US20060223786A1 (en) * 2005-04-01 2006-10-05 Smith David J Transdermal pain control method and device
KR100762018B1 (en) 1998-07-16 2007-10-04 메모리얼 슬로안-케터링 캔서 센터 Topical compositions comprising an opioid analgesic and an NMDA antagonist
US20070248657A1 (en) * 2006-04-25 2007-10-25 Smith David J Multi-compartment transdermal pain control device
US20070277873A1 (en) * 2006-06-02 2007-12-06 Emcore Corporation Metamorphic layers in multijunction solar cells
US20080004671A1 (en) * 2006-06-28 2008-01-03 Alza Corporation Vagus nerve stimulation via orally delivered apparatus
US20080009782A1 (en) * 2006-06-28 2008-01-10 Alza Corporation Methods and Devices for Transdermal Electrotransport Delivery of Lofentanil and Carfentanil
US20080102097A1 (en) * 2006-10-31 2008-05-01 Zanella John M Device and method for treating osteolysis using a drug depot to deliver an anti-inflammatory agent
US20080220062A1 (en) * 2006-10-23 2008-09-11 Psivida, Inc. Sustained release of agents for localized pain management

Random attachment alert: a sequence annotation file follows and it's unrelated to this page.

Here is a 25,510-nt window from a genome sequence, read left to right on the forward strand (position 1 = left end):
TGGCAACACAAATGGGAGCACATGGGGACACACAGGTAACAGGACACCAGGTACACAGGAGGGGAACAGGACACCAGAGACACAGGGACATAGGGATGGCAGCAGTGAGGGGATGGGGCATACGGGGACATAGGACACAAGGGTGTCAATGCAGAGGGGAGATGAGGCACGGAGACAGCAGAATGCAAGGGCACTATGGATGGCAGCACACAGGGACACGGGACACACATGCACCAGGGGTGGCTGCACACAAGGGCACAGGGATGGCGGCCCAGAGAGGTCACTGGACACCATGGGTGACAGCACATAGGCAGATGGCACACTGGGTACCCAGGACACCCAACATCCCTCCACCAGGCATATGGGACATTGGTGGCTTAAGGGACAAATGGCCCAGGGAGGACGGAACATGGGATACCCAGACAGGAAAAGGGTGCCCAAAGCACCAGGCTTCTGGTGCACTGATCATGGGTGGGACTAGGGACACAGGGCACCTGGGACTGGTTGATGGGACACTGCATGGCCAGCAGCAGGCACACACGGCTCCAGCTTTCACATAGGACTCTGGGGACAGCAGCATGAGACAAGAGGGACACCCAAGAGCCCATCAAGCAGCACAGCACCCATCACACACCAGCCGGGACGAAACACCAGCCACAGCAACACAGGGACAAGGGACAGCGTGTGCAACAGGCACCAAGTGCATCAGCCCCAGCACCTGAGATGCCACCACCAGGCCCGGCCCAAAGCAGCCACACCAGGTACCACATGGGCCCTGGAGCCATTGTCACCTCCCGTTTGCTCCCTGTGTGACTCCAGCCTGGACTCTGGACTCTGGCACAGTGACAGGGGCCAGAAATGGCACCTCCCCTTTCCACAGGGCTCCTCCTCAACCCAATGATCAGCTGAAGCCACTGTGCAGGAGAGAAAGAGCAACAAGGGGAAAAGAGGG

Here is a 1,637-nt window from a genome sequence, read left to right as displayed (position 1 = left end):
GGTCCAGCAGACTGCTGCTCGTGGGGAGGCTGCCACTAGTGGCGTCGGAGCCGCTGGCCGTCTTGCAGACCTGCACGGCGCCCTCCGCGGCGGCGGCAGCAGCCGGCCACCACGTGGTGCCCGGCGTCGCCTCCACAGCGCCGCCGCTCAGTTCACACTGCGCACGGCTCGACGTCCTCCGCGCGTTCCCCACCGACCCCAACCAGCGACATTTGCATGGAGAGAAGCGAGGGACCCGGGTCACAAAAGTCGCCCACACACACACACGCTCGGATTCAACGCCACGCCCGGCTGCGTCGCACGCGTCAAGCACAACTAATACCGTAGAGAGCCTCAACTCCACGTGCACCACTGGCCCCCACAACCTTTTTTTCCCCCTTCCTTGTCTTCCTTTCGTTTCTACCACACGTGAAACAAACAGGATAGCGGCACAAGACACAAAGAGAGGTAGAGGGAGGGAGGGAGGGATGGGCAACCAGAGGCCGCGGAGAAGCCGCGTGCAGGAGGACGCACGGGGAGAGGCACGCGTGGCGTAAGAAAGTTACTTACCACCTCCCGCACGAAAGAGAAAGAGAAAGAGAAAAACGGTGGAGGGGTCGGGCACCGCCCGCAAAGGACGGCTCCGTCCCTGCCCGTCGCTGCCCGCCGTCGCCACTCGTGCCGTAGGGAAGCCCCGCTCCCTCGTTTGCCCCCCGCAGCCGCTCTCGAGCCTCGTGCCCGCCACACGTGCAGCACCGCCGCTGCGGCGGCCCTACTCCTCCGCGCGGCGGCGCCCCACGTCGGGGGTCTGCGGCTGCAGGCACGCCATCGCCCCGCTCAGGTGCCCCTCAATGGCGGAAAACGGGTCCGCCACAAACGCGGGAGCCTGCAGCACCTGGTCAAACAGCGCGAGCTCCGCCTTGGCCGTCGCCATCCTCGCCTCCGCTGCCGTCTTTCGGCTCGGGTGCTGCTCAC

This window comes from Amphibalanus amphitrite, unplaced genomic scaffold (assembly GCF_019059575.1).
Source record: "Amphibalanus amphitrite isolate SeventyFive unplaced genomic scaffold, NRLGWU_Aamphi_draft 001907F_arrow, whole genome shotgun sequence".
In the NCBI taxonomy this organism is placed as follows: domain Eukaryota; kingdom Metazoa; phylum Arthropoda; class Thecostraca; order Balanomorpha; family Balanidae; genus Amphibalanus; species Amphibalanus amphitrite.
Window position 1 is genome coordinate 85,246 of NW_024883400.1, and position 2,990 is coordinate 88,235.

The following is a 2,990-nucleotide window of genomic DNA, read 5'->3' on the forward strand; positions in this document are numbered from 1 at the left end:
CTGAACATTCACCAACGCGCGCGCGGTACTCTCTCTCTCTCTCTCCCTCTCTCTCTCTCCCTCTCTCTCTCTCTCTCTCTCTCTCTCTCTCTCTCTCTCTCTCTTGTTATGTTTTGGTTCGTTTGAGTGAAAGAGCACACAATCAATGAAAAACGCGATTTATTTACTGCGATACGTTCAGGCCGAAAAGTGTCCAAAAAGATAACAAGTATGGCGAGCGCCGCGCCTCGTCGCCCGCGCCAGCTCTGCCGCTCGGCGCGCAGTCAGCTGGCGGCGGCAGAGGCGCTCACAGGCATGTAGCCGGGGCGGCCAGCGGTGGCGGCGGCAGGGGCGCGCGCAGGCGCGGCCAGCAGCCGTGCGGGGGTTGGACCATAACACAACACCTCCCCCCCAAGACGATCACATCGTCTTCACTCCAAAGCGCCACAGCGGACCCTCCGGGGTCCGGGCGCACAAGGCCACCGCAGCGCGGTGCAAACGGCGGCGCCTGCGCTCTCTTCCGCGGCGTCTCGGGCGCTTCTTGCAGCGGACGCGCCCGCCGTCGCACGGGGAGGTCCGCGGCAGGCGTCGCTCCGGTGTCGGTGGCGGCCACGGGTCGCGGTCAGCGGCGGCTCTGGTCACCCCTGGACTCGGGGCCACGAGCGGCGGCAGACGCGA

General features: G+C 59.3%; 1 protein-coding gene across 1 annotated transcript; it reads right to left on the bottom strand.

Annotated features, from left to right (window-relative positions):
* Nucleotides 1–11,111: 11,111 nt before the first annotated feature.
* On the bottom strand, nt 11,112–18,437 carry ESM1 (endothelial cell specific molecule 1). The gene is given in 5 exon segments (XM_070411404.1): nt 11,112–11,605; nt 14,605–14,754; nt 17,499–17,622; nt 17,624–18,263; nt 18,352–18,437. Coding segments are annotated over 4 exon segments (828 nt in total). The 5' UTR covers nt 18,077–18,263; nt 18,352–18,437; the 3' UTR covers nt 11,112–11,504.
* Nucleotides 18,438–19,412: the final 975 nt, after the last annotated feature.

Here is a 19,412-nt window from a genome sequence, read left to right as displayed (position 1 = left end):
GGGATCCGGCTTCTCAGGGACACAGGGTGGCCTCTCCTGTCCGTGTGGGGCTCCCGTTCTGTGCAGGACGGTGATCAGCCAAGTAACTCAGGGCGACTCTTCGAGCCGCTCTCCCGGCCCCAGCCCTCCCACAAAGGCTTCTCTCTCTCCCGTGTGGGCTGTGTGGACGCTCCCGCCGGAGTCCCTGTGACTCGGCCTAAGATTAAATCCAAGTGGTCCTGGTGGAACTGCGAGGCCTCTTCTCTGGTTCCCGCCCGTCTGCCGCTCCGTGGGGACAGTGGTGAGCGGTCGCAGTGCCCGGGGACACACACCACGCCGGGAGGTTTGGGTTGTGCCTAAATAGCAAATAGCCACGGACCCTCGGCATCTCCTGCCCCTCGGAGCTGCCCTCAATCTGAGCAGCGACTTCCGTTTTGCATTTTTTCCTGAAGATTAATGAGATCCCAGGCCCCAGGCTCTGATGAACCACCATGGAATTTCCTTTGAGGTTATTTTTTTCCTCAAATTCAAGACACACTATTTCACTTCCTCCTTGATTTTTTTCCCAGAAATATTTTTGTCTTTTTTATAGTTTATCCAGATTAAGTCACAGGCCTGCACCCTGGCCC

WO2008135263A1 (en) * 2007-05-03 2008-11-13 Acino Ag Transdermal therapeutic system comprising remifentanil
WO2009089494A2 (en) 2008-01-09 2009-07-16 Charleston Laboratories, Inc. Pharmaceutical compositions
US20090264491A1 (en) * 2008-04-18 2009-10-22 Warsaw Orthopedic, Inc. Methods and compositions for treating post-operative pain comprising clonidine
US20090263451A1 (en) * 2008-04-18 2009-10-22 Warsaw Orthopedic, Inc. Anti-Inflammatory and/or Analgesic Agents for Treatment of Myofascial Pain
US20090263450A1 (en) * 2008-04-18 2009-10-22 Warsaw Orthopedic, Inc. Alpha adrenergic receptor agonists for treatment of inflammatory diseases
US20090263454A1 (en) * 2008-04-18 2009-10-22 Warsaw Orthopedic, Inc. Alpha and beta adrenergic receptor agonists for treatment of pain and / or inflammation
US20090264477A1 (en) * 2008-04-18 2009-10-22 Warsaw Orthopedic, Inc., An Indiana Corporation Beta adrenergic receptor agonists for treatment of pain and/or inflammation
US20090263459A1 (en) * 2008-04-18 2009-10-22 Warsaw Orthopedic, Inc. Methods and compositions for treating intervertebral disc herniations
US20090264490A1 (en) * 2008-04-18 2009-10-22 Warsaw Orthopedic, Inc. Clonidine formulations in a biodegradable polymer carrier
US20090263461A1 (en) * 2008-04-18 2009-10-22 Warsaw Orthopedic, Inc. Alpha adrenergic receptor agonists for treatment of degenerative disc disease
US20090263463A1 (en) * 2008-04-18 2009-10-22 Warsaw Orthopedic, Inc. Alpha adrenergic receptor agonists for treatment of pain and/or inflammation
US20090264489A1 (en) * 2008-04-18 2009-10-22 Warsaw Orthopedic, Inc. Method for Treating Acute Pain with a Formulated Drug Depot in Combination with a Liquid Formulation